window.document.addEventListener('pause', function(){
persist(QUEUE, queueBuffer);
queueBuffer.length = 0;
}, false);

window.document.addEventListener('resume', function(){
var queue = restore(QUEUE);
if(!queue){
queue = [];
persist(QUEUE, queue);
}
queueBuffer = queue;
schedulePush();
}, false);

Queue getting long? Compress it

Because we are using local storage, we are limited by the amount of data we can store. Typically, local storage has a maximum budget of about 5mb. If we use local storage for our app data, this can be a problem. We have a few options, but for maximum compatibility with all browsers, we can still store the queue in local storage but compress it first. We use a string compressor to reduce the size of the string we store in local storage.

1
2
3
4
5
6
7
8
9
10
11
12
13
function persist(key, value){
var valueCompressed = LZString.compress(JSON.stringify(value));
window.localStorage.setItem(key, valueCompressed);
}

function restore(key){
var item = window.localStorage.getItem(key);
if(item){
return JSON.parse(LZString.decompress(item));
} else {
return undefined;
}
}

As shown above, we use the LZString library to compress and decompress the stored string. As a very simple analysis, let’s say we want to compress a few very simple mixpanel events which don’t hold much data. The JSON data to store in localStorage would look like this:

1
2
3
4
[{"event": "Level Complete", "properties": {"Level Number": 9, "distinct_id": "13793", "token": "e3bc4100330c35722740fb8c6f5abddc", "time": 1358208000, "ip": "203.0.113.9"}},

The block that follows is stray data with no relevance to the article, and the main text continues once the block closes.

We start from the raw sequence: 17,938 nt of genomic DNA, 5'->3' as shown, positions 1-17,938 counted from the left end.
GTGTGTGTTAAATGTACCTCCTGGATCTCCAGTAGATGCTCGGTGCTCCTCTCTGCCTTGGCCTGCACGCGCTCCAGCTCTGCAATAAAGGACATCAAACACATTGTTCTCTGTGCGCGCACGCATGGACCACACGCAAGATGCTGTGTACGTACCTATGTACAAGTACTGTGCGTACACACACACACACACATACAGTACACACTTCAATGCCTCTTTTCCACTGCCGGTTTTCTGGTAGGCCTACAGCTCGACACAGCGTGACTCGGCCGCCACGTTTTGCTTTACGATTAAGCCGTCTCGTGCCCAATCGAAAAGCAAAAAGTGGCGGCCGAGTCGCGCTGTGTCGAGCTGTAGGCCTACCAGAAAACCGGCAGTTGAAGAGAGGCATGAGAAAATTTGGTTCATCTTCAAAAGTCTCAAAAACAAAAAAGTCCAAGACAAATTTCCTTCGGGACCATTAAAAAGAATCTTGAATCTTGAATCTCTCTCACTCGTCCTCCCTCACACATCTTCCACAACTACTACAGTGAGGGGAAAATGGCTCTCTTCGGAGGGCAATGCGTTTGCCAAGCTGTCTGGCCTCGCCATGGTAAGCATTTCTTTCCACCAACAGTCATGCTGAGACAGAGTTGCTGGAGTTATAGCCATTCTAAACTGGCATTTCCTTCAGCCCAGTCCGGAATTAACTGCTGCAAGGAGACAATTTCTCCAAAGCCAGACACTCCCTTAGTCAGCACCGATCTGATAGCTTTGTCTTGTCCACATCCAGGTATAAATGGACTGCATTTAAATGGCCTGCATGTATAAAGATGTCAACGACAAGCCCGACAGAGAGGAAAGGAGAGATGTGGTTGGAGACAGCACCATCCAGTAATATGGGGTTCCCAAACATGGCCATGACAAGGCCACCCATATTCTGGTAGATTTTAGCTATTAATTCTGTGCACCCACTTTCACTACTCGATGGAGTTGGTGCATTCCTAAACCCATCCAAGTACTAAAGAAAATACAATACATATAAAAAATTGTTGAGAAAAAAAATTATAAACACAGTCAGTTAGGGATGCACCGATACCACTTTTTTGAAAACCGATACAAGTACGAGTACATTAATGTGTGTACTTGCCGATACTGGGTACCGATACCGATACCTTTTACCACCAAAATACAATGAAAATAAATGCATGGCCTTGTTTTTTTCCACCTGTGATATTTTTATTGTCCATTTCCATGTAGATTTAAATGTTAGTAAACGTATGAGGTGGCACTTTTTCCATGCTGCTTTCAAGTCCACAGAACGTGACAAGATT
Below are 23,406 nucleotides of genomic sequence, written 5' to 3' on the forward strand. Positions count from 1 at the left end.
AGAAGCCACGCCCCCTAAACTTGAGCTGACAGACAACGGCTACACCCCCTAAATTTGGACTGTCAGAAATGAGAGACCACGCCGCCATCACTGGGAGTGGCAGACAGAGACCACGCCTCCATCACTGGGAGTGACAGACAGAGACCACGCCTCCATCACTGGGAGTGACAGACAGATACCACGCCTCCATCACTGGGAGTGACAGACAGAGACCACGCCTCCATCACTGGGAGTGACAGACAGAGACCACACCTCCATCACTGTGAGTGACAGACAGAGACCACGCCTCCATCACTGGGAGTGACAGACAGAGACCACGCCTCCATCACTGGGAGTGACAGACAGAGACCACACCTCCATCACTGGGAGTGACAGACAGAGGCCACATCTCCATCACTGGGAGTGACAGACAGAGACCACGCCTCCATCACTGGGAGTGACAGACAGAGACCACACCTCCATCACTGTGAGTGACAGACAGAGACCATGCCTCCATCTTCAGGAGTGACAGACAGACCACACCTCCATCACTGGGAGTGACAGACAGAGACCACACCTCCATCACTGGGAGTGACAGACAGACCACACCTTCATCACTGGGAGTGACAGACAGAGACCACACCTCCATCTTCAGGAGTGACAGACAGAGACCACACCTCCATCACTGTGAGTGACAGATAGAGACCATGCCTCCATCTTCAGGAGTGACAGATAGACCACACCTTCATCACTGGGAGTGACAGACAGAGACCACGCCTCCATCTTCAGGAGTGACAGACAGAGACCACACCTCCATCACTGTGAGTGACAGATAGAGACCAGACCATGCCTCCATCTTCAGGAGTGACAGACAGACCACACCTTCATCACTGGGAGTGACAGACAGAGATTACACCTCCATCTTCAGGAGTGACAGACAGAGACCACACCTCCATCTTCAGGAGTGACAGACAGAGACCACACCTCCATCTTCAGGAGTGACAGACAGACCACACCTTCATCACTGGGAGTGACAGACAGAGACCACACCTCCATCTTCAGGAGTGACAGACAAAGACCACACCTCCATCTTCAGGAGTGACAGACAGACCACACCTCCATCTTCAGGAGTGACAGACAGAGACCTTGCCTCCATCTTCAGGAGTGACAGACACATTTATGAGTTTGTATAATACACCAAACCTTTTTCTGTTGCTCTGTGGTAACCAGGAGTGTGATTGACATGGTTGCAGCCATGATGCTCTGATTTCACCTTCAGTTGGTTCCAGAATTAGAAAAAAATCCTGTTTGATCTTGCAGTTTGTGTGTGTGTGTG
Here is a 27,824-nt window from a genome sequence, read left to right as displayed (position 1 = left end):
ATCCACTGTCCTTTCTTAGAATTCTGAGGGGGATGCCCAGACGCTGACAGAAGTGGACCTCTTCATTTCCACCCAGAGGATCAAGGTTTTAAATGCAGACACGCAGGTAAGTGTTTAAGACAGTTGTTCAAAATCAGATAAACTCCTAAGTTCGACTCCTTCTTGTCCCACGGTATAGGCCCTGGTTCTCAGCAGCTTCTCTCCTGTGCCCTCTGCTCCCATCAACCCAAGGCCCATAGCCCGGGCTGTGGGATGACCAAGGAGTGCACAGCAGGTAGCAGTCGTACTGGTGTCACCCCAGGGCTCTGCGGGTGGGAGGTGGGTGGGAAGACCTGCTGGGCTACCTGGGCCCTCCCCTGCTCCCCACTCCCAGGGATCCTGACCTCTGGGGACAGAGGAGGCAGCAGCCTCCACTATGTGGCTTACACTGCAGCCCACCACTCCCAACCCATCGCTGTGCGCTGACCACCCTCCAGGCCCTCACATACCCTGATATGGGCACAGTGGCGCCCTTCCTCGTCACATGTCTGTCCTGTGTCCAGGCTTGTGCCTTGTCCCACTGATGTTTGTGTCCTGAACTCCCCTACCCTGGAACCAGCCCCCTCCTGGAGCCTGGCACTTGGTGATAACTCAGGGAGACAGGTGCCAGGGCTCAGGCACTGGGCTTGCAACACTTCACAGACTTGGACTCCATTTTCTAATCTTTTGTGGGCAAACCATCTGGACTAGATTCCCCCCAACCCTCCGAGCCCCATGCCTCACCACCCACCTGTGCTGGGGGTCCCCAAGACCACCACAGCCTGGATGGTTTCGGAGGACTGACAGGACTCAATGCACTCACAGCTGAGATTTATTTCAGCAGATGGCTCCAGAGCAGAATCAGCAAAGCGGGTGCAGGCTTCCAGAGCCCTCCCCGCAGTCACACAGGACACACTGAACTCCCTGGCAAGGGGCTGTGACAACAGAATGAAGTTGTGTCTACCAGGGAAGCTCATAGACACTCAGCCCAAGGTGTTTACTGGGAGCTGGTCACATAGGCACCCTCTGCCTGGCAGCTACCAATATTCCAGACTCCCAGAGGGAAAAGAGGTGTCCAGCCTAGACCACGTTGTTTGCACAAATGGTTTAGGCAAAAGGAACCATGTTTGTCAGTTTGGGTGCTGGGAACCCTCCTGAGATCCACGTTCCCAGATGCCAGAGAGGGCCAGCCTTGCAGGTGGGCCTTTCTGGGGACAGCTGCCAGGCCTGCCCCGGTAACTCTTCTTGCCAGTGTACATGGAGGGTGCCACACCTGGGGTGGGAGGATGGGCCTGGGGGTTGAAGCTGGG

{"event": "Level Complete", "properties": {"Level Number": 9, "distinct_id": "13793", "token": "e3bc4100330c35722740fb8c6f5abddc", "time": 1358208000, "ip": "203.0.113.9"}},
{"event": "Level Complete", "properties": {"Level Number": 9, "distinct_id": "13793", "token": "e3bc4100330c35722740fb8c6f5abddc", "time": 1358208000, "ip": "203.0.113.9"}},
{"event": "Level Complete", "properties": {"Level Number": 9, "distinct_id": "13793", "token": "e3bc4100330c35722740fb8c6f5abddc", "time": 1358208000, "ip": "203.0.113.9"}}]

This is approximately 1392 bytes. If we compress it with LZString, it would look like this:

1
86 36 44 f0 60 0a 10 6e 02 76 01 e6 00 70 01 8c
84 96 62 03 08 83 60 0f 80 2d d8 0e 04 4f 03 60
89 46 38 01 44 12 c0 f7 84 25 3b 03 b8 22 cb 98
1c 80 57 80 00 22 58 8c 09 f0 4c cb 13 00 9d 36
c0 da 6f 0c 3e 00 39 9b c0 3c 60 04 c0 0c 8a 1d
9a 7e e0 69 0d 10 07 67 7d 44 54 62 65 01 01 d0
fe 85 2e fd e8 57 c8 0a 13 60 a1 3f 8b a3 19 80
80 98 0a 07 1b 80 4f 28 21 80 9c 98 8a 9c 98 99
11 3b 2a 15 8f 01 7f 84 84 8b 8b 5b 9b ac 0e 09
7e be 1d 80 a5 0b 81 6e 54 a5 00 98 93 2f 38 6d
02 16 bf 0e 3e 0e 19 31 15 05 83 2c 0b 13 17 3b
1f 0f 10 16 84 a8 34 bd 82 ac 9b 92 86 2a 8e 96
b1 81 ac a9 b5 85 2d ac 93 bd bb ab b7 a7 a0 9f
58 70 4c 64 62 5c 6a 72 db 76 4f 26 5e 0e 51 41
59 49 18 6a 75 05 7d 6d 4b 63 a9 4d 82 01 be 74
5c dd 14 21 44 8e a5 a1 cc 86 07 56 8a 1b 98 84
50 08 71 22 95 24 23 03 2d 42 6a 94 36 4d e1 8b
31 b1 76 a4 2f 36 81 9d e3 cc 78 70 be bc 90 00
2e 44 8a 12 12 c4 14 49 31 a9 91 e5 bd 40 85 f2
07 37 ae dc f9 e5 aa d4 d6 00 18 af 04 17 82 41
bd a6 40 28 18 d6 85 c7 91 8c f0 92 26 5a 89 69
63 43 8a e4 6a 3c 96 d0 25 86 cc 6d 72 56 12 5a
71 98 9d a4 e7 e9 55 26 9b d5 e4 70 9e 3c 5f d9
df 2b 53 9c 94 42 55 85 a8 1a ac a1 68 d2 74 01
00 80

which is approximately 193 bytes. That’s a 14% reduction. We can therefore afford to store more events to be stored.

Alternatively, you can use another storage method such as indexedDB or better still, use localForage which has decent fallback to localStorage. I used localStorage above because of its simple, cross-platform, synchronous API.

Show me the code!

It would be an interesting project to create a stand-alone JavaScript library, but I think it would be best to contribute it to Mixpanel’s open-source library so that their JavaScript library supports it out of the box. Instead, this blog post was about how to implement it yourself - to show that there’s not a lot going on under the hood. In fact, if you read the mixpanel library source code, you’ll see that it really isn’t that complicated.

However, if you’d like to see a working implementation of the above snippets, do have a look at the Angular service I created for my prayer times app. This can be found here.